Dave Lange submitted these notes on U. S. Mint canvas bags. Thanks!
Recently, a long-time friend of mine who deals in all sorts of numismatica emailed me to say he'd sold some U. S. Mint canvas bags on eBay and discovered that the buyer is an NGC grader. I confirmed that fact and mentioned that I, too, have a modest collection of Mint and Treasury bags. This prompted me to look for them in the valley of forgotten collectibles that is my hobby room. I'm attaching scans I made of some of the more interesting pieces.
The first is a bag that formerly held $20 in 1941-S cents. Some time ago there was a debate on one of the message boards about whether cents were shipped in less than $50 quantities, and I mentioned having this bag. I find it particularly amusing that the font of the "S" in the word "CENTS" printed on the bag is similar in style to the somewhat scarce Large S variety of 1941-S cents---probably just a coincidence.
The next example demonstrates how the Mint re-used bags after they'd been returned by the recipient bank. It's stamped for $1000 in 1971-D half dollars, but partially obscured on the other side is text revealing that it formerly held 1966 dimes. Since the Mint wasn't including mintmarks for coins dated 1965-67 there is no indication of which facility produced said dimes.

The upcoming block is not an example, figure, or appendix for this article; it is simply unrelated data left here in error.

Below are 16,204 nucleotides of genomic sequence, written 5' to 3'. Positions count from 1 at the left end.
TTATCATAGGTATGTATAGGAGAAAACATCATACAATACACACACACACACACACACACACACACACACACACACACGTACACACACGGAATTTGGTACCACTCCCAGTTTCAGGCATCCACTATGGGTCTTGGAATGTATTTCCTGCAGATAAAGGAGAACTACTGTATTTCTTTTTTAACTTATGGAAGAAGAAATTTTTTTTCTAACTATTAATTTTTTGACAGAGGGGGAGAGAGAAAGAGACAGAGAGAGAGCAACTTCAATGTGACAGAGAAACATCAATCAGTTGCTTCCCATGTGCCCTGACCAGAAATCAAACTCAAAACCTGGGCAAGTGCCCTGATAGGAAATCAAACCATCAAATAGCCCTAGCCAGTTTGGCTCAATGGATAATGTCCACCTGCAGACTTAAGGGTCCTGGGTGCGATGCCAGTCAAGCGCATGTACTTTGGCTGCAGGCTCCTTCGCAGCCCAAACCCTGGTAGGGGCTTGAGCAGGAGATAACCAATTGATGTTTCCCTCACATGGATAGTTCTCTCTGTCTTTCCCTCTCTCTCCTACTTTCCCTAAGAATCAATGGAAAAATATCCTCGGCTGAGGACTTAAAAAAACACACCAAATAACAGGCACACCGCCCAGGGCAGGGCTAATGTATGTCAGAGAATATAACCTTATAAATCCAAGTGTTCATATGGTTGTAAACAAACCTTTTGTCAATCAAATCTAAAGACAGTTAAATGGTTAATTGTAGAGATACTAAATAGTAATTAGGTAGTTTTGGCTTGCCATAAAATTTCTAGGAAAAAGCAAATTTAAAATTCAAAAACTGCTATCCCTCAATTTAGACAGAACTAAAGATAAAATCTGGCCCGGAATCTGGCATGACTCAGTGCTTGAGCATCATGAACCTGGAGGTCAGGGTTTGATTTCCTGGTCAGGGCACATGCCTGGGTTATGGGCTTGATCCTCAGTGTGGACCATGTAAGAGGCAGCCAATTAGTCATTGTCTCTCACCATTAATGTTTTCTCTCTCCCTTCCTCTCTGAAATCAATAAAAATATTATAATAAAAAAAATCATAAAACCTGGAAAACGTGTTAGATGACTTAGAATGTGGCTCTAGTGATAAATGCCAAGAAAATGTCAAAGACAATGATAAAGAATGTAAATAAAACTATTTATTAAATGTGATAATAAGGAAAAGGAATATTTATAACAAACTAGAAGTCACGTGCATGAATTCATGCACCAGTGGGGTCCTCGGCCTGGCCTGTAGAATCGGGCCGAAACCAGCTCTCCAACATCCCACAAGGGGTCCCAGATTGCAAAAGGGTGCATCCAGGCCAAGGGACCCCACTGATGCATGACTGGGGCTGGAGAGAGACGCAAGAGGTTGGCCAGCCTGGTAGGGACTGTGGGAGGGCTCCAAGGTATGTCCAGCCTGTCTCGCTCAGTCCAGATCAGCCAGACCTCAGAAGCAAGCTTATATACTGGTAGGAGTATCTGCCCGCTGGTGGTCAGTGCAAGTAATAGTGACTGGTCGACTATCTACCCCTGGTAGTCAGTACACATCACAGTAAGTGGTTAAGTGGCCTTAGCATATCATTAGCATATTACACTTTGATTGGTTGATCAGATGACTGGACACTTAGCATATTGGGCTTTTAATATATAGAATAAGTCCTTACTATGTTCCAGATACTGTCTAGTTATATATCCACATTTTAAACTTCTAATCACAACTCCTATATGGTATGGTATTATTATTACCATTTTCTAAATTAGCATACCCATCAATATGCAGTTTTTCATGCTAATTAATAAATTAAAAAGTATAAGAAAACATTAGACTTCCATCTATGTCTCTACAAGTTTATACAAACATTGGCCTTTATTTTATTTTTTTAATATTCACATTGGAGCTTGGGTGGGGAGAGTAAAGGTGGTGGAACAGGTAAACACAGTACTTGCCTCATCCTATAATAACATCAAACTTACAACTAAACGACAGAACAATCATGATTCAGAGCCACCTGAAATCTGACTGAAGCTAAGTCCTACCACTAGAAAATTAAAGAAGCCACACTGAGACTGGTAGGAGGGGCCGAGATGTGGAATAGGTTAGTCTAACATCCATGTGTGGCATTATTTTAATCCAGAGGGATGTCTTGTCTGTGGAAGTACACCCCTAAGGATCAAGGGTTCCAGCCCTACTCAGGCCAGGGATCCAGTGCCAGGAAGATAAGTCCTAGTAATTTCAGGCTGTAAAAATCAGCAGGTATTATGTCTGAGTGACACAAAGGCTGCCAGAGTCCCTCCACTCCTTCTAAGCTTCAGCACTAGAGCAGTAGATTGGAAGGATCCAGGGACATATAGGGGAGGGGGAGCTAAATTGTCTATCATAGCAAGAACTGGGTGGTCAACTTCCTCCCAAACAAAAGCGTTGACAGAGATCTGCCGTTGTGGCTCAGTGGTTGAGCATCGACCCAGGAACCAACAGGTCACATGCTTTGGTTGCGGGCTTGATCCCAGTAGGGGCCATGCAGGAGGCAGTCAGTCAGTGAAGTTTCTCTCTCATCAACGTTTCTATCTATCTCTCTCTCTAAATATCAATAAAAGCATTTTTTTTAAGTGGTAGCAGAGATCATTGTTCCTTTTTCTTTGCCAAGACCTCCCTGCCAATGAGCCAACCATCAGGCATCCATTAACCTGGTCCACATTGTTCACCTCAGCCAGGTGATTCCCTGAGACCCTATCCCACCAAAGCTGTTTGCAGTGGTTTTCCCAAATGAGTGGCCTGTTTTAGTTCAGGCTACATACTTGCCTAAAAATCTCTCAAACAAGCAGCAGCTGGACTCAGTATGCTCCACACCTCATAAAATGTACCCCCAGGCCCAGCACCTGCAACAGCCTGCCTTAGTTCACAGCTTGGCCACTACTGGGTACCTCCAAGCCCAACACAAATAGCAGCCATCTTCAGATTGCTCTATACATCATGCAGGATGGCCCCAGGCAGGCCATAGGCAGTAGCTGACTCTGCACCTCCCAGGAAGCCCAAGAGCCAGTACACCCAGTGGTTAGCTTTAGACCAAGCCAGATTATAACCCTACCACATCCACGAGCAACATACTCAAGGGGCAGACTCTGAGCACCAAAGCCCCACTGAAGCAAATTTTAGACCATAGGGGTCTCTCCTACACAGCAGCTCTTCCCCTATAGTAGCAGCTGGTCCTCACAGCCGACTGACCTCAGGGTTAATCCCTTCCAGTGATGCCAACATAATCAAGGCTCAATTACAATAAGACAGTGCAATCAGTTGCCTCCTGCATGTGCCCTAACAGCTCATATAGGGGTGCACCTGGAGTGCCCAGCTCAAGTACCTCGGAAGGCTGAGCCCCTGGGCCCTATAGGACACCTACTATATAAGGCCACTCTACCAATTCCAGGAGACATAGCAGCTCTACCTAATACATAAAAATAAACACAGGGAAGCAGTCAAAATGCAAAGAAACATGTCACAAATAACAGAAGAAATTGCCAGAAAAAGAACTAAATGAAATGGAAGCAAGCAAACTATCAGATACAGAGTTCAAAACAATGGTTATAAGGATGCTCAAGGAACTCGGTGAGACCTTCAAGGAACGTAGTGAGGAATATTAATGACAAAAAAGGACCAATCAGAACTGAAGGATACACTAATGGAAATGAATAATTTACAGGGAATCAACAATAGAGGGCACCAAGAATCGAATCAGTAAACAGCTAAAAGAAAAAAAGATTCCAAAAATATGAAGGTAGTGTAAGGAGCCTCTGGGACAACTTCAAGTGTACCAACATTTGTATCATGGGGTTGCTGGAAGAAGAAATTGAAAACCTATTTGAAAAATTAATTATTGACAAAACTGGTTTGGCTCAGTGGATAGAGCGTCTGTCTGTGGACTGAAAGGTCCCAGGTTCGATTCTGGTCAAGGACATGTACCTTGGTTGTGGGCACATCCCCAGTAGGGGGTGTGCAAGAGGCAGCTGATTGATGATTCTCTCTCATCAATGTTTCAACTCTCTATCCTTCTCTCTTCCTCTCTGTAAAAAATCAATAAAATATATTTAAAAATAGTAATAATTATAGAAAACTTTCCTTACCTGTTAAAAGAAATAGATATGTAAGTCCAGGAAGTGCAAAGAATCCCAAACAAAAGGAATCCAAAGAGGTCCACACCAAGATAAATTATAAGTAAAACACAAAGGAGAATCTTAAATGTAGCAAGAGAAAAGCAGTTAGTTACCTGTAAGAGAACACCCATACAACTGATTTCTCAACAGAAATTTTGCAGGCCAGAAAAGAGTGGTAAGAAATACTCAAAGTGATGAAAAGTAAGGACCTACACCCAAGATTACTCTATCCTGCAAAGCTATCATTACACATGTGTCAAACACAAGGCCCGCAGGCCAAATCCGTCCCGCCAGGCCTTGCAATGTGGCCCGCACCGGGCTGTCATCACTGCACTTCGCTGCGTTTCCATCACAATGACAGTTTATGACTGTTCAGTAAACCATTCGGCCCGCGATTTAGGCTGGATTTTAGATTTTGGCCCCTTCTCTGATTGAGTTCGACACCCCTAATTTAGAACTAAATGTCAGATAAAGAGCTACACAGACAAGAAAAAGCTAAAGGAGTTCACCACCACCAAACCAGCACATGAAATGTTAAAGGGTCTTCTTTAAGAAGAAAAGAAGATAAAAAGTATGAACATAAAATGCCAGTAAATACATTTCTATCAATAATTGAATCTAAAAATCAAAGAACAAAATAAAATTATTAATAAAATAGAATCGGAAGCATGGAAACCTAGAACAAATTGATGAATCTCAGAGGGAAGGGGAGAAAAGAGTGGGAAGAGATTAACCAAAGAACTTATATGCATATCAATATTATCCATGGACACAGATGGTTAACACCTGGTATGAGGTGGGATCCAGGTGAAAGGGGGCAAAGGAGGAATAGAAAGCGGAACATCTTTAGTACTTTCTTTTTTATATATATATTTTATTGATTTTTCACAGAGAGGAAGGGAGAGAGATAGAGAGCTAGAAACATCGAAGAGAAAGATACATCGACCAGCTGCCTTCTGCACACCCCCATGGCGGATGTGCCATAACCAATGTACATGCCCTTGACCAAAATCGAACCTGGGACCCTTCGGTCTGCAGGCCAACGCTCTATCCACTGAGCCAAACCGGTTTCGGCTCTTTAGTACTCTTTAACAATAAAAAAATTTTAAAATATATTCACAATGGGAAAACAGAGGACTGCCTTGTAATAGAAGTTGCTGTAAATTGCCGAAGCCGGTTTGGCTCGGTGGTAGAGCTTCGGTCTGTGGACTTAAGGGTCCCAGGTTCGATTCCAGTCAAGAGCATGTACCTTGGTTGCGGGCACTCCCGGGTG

The last item is one of the U. S. Mint's souvenir "mini bags." These were sold to collectors by mail and to mint tourists onsite during the early 1970s, and each 15-cent bag contained five cents from the Philadelphia Mint, five from the Denver Mint and five from the San Francisco Assay Office. I believe they were first offered in 1970 and then produced annually through 1973. This example formerly held cents dated 1973, and I purchased it by mail that year. When Mint Director Mary Brooks got fed up with speculators hoarding S-Mint cents and contributing to the cent shortage in 1974 she ordered that the souvenir bags be discontinued. At some point I emptied the bag, saving only the finest cent from each mint for my collection and spending the rest.
Wayne Homren, Editor
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